It is walking beside my brother in a grass skirt with a shell necklace; it is in the culture dance groups my mother starts for her nearby grandchildren and other Pacific friends. They combine forces as there are not many from any of their cultures living in Tasmania.
I think of my mother listening to the songs of Papua New Guinea, of the Maipa Fakai, and Maipa Angapu, whilst learning the new songs of Tasmania. I wonder if she has PNG soul bones or Tasmanian ones now and would she only discover how she truly felt if she left Tasmania to live in another space.
What is it to be Tasmanian raised? What is it to have her soul bones? I am proud that my generation is the one that saved her wild rivers and saw her become more than the apple (orchard) isle.
She has come to embrace herself as a tourist destination and yet still struggles with the highest unemployment in the country and is still making peace with her Indigenous inhabitants.
She is a place of beauty, but which many young people leave for opportunity, but which others feel they can never leave. She reminds me of the Cassowary Coast. She reminds me of the struggles of people on the Sunshine and Gold Coast, who are also trying to stop development that affects the natural beauty of their areas.
Why can’t we have opportunity and soulful nature’s beauty in one package – is it at all possible to have the package together?
I’ve been collecting my life story blogs into a memoir. Today I was so excited because that collection hit 75,000 words.
This is how I presently describe the book: exploring landscapes, dreamscapes, writing scapes, and the getting of wisdom from Tasmania to Queensland: a Mekeo/Australian girl’s daily and remembered life.
The book has shown me how much my blog has focused me into the daily task of writing and contributed to the creation of many works that I can now polish.
My major preoccupations have been growing up in Tasmania as a second generation migrant, the process of writing, gaining wisdom from life experiences, the making of identity, experiencing Queensland and moments of epiphany that sometimes appear like side tracks in life, but where understanding of the world become clearer.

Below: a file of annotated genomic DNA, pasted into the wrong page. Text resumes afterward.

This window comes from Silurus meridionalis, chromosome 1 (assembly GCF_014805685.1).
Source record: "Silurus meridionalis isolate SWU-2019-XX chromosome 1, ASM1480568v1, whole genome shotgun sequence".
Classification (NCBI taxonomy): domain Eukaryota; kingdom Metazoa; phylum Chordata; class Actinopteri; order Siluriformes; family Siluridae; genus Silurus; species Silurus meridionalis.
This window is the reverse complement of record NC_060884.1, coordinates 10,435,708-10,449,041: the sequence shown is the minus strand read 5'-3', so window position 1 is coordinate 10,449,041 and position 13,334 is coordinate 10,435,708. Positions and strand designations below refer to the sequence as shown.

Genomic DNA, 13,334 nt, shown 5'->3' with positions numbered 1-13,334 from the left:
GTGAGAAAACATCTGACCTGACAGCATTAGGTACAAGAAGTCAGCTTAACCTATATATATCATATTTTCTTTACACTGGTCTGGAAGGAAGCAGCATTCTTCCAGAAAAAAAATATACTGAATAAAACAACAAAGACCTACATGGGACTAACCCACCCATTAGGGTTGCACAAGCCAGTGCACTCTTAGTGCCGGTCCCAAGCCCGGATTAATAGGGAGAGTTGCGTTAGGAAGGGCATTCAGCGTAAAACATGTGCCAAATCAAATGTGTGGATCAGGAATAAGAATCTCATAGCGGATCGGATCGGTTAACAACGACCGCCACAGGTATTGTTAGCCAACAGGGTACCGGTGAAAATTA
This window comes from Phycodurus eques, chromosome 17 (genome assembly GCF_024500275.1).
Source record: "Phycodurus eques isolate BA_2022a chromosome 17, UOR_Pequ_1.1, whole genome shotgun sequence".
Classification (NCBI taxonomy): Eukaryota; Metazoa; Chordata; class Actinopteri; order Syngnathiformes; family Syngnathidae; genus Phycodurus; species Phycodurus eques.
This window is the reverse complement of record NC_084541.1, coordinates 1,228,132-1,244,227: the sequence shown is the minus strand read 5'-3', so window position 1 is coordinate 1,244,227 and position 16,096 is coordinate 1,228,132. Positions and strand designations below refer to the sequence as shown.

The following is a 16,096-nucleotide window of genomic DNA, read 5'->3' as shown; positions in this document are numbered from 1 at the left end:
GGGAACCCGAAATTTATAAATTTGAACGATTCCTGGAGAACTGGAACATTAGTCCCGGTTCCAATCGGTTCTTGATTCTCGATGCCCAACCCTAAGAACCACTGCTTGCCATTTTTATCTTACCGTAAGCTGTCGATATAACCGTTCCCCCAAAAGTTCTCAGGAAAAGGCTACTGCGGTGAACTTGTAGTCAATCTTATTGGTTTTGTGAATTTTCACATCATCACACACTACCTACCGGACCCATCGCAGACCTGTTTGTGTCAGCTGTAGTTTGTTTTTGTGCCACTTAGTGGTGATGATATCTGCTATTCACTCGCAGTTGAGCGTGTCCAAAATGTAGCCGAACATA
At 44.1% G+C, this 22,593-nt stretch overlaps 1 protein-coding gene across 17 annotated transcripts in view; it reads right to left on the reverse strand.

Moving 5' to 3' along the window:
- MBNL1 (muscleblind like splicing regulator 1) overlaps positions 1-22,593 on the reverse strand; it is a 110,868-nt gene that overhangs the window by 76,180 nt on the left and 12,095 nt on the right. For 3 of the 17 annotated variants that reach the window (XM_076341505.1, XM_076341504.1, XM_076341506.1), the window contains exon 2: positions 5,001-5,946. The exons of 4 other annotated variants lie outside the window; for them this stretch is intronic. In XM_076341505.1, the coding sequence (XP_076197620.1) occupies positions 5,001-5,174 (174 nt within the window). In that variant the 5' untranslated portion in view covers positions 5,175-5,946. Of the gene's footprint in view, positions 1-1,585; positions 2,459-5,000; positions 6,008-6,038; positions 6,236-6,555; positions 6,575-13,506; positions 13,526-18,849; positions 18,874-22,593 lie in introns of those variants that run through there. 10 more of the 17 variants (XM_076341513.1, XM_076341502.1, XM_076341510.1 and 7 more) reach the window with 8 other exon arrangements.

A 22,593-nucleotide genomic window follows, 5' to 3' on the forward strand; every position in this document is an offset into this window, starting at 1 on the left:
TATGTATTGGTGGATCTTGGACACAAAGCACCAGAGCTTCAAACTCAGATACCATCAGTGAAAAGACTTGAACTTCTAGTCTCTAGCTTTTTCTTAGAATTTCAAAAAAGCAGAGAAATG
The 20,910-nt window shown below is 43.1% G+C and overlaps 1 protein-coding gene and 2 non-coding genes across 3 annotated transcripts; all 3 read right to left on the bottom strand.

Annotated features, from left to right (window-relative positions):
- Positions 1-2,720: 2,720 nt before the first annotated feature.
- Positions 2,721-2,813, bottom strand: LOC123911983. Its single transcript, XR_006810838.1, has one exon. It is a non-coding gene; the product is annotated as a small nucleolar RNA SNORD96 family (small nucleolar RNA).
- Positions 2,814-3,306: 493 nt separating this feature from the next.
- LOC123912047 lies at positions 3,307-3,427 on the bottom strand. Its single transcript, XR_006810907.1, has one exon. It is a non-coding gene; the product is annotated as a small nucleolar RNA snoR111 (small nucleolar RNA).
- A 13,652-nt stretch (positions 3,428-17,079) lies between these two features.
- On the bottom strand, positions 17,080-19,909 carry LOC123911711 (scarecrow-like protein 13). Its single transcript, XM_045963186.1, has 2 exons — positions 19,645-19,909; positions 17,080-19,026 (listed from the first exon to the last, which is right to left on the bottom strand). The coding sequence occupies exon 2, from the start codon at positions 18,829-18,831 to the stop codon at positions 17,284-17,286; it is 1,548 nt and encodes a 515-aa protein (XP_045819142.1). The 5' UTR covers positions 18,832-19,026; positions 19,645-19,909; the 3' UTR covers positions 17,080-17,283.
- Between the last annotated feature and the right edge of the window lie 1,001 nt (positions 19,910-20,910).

Some of the stories in my collection include: how my Mum and Dad met, meeting an anthropologist studying my Mum’s village in Papua New Guinea, experiencing the night of Cyclone Yasi, being a community journalist charting the recovery process after a natural disaster, the experience of racism, belonging and acceptance, school, writing groups, how my family coped with my brother becoming brain damaged after being knocked off his bike, the loss of another brother who had many problems and died in his thirties, the joys and challenges of motherhood and the exploration of what makes identity in terms of – place, spirit, culture, religion, upbringing.
Music, art, photography, writing, creativity all weave their way through the many stories. It pays tribute to many inspiring friends and people met in my family’s life journey.
My present challenge is do I leave it as a collection of stories and poems that I connect with newly written stories or newly written passages in the stories already there, or do I now use it to inspire a memoir written in a more traditional way.
Now it’s time for me to read a lot of memoirs and think about what makes someone want to read a life story.
If you have any suggestions of great ones to read let me know.
I am really interested in – What makes you read a memoir or a collection of related short stories?